Techno-dystopia: a review of Bustle & Beast’s Girl in the Machine

Indie theatre company Bustle & Beast takes a deep dive into dystopian fiction, à la Black Mirror, in Girl in the Machine – now playing at the Zeidler Dome in the TELUS World of Science Centre.

Actually, the script – written by Scottish playwright Stef Smith – feels like a mashup of a few episodes of Black Mirror. Fans of the show, or of science fiction in general (your reviewer is one), will be able to pick out a lot of familiar tropes and scenarios at play.

The story follows a 30-something couple, workaholic corporate lawyer Polly (Beth Graham) and down-to-earth nurse Owen (Mike Tan). In an attempt to get his high-strung partner to relax, Owen gives Polly a “Black Box” – a headset that scans the user’s brain and presents them with tranquil images and sensations. Polly gets hooked, along with millions of other people around the world, and the story becomes a commentary on technological addiction, the surveillance state, mortality and the mind-body connection/disconnection.

This is a play that could be staged anywhere – it debuted in 2017 at the Traverse Theatre in Edinburgh. Choosing to stage it in the Zeidler Dome, with its newly-minted 10K resolution projection, suggests that the show would make use of this sophisticated technology. And it does – barely.

Despite the script’s premise of human-technology interaction, this production doesn’t capitalize on the venue’s technological possibilities. The story is compelling enough, and both Graham and Tan deliver convincing performances. But the show’s very sparing use of the Dome’s projection technology seems like a missed opportunity.

The first time Polly dons the Black Box headset, a reverberating bass drop accompanies a mesmerizing 3-D projection across the theatre’s dome. I felt a thrill run through me and leaned back in my reclining seat to better see the images splayed across the ceiling. “This is going to be great!” I thought. Then the projections disappear – and they don’t come back for quite some time.

 

Mike Tan and Beth Graham in Girl in the Machine. Photo By Marc Chalifoux.

 

There’s a fine balance that must be struck whenever a show employs technology like this: use too much of it and there’s no point in having live actors on stage; it may as well be a movie. Use too few, and there’s no point in staging it in this specific venue. Girl in the Machine trends towards the latter. I expected to be dazzled by projections throughout the show, even if they were merely background images instead of the central focus. Instead, the show gives only tantalizing little snippets of what this venue can do.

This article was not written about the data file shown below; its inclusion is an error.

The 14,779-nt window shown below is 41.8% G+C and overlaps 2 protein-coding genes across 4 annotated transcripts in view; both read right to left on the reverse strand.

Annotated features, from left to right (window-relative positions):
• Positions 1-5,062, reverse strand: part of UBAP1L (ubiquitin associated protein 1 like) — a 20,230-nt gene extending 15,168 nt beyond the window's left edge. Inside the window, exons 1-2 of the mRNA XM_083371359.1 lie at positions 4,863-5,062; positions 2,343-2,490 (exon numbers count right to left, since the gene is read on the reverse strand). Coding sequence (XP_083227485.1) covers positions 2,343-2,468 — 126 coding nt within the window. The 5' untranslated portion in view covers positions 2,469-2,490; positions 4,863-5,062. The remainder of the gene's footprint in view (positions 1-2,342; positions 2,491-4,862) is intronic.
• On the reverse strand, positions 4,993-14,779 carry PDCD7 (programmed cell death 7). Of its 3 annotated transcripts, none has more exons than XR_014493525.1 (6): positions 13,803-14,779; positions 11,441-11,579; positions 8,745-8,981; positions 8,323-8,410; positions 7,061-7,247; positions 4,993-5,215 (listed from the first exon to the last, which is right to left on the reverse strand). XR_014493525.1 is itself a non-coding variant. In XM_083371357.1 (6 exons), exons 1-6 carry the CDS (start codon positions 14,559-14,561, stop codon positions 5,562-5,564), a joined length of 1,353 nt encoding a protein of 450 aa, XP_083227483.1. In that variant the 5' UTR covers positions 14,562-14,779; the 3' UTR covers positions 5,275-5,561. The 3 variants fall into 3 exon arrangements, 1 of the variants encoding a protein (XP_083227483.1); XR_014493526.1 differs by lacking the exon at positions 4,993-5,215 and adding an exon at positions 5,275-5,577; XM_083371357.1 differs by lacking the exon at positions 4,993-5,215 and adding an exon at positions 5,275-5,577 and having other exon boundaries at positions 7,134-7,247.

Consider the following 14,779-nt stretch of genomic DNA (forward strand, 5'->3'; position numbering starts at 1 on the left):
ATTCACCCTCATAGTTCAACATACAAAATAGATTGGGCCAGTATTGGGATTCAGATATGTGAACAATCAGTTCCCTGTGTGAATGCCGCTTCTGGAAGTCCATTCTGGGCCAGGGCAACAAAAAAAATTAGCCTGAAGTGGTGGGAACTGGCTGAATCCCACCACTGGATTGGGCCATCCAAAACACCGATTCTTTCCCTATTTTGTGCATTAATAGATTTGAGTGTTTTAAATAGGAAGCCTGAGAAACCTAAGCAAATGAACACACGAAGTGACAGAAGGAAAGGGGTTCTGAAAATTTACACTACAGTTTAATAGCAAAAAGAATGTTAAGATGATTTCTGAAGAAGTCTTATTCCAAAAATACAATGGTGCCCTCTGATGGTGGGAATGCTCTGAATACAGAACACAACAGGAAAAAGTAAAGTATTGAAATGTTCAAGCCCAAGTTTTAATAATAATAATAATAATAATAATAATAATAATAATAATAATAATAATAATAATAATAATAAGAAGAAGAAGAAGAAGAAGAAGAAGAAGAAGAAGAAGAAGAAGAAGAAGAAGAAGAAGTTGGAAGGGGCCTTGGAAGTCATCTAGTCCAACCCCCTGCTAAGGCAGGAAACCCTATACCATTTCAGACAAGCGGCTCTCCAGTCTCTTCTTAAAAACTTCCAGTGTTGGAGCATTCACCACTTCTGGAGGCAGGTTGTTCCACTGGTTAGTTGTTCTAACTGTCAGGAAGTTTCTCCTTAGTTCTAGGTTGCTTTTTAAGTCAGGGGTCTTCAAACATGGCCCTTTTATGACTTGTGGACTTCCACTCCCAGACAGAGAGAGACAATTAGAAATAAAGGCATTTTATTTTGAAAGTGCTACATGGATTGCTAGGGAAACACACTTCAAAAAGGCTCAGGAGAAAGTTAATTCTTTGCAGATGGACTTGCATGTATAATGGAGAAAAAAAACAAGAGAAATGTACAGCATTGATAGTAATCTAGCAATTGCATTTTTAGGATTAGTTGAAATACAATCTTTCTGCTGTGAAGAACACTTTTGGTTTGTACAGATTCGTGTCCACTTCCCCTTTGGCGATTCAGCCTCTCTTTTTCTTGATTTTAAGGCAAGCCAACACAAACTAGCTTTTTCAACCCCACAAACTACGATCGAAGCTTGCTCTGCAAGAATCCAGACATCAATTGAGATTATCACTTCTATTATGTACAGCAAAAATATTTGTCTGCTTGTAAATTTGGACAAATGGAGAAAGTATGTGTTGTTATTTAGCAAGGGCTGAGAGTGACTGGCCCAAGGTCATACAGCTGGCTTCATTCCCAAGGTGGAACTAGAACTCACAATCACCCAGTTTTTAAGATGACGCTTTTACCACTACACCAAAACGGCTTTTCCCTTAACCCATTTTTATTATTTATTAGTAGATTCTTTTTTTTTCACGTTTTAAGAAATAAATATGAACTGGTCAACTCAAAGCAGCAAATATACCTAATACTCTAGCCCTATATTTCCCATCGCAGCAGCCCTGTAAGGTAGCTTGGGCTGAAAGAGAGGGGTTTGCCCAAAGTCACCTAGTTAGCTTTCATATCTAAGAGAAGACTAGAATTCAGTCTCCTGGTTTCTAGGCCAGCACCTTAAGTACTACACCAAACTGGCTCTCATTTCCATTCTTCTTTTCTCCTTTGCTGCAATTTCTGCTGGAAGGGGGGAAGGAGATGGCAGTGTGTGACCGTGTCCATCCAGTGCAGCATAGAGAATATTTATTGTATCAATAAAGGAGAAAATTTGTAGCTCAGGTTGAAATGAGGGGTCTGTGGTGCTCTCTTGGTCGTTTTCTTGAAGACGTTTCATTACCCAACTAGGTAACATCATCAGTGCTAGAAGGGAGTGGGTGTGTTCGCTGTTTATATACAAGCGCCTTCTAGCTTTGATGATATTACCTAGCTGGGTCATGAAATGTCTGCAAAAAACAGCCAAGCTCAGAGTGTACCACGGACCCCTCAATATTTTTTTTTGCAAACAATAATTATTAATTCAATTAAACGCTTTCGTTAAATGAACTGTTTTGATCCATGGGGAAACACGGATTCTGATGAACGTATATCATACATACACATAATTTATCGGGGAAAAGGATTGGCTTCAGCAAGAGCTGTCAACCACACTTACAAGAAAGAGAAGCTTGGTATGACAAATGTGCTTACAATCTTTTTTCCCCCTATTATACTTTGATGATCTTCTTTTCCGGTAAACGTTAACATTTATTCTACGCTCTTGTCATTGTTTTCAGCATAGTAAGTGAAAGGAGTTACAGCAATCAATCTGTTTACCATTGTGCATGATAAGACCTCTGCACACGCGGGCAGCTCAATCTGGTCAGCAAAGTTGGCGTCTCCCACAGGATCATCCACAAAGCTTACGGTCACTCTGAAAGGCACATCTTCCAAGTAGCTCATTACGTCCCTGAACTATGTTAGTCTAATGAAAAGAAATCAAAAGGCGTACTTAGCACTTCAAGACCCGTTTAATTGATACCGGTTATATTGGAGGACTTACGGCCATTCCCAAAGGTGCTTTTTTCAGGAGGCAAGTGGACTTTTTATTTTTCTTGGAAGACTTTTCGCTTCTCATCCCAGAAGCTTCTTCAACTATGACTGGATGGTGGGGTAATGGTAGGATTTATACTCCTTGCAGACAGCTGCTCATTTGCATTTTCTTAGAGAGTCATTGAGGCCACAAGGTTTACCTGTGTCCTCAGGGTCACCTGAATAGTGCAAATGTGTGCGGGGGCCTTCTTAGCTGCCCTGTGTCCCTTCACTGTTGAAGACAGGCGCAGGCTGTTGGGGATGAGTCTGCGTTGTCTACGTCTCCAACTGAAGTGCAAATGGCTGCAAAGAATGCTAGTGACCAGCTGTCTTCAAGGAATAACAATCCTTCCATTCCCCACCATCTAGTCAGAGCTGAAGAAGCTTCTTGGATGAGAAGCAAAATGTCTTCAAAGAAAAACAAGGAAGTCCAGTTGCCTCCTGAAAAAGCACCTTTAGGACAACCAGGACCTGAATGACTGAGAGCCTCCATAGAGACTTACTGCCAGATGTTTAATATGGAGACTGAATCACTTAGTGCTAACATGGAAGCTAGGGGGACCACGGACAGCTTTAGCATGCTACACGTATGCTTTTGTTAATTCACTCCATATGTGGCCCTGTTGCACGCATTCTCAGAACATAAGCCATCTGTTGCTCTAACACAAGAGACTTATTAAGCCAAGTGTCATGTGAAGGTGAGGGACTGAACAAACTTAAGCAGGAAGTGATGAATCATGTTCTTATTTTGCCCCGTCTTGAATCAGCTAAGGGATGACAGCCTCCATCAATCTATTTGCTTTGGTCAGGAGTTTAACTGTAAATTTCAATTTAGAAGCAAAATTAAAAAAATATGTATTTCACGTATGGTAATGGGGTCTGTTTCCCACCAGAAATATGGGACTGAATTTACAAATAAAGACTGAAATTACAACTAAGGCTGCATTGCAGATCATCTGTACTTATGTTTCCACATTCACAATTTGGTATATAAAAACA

The climax makes the most use of projections, and they were a marvel to behold. But by this point, the performance had begun to feel a bit wearisome.

 

Mike Tan in Girl in the Machine. Photo by Marc Chalifoux.

 

Sound is absolutely swallowed in this space, and unless the performers were directly facing you, their voices disappeared into echoes. It was kind of a cool effect, and director Brenley Charkow was cognizant of this; she has the performers moving around the stage to minimize sound disruptions.  

Be aware that there are some seats in the theatre with almost no sight lines to the stage. Avoid these. They’d be fine for watching a show projected on the ceiling, but they’re terrible for a show that takes place predominantly on the small, slightly raised stage directly in front of you. Also, don’t sit on the cushions on the floor. They might look cozy at first, but I can only imagine how uncomfortable you’d be by the end of the show.

Girl in the Machine is an interesting foray into immersive theatre. It doesn’t fully capitalize on the available technology in the Zeidler Dome, but it does deliver a convincing – albeit very bleak – commentary on where our culture seems to be going: heads down, smartphones in hand.

 

Girl in the Machine
By Stef Smith
Bustle & Beast Theatre Co.
Zeidler Dome at the TELUS World of Science Centre
Until Sunday, March 8


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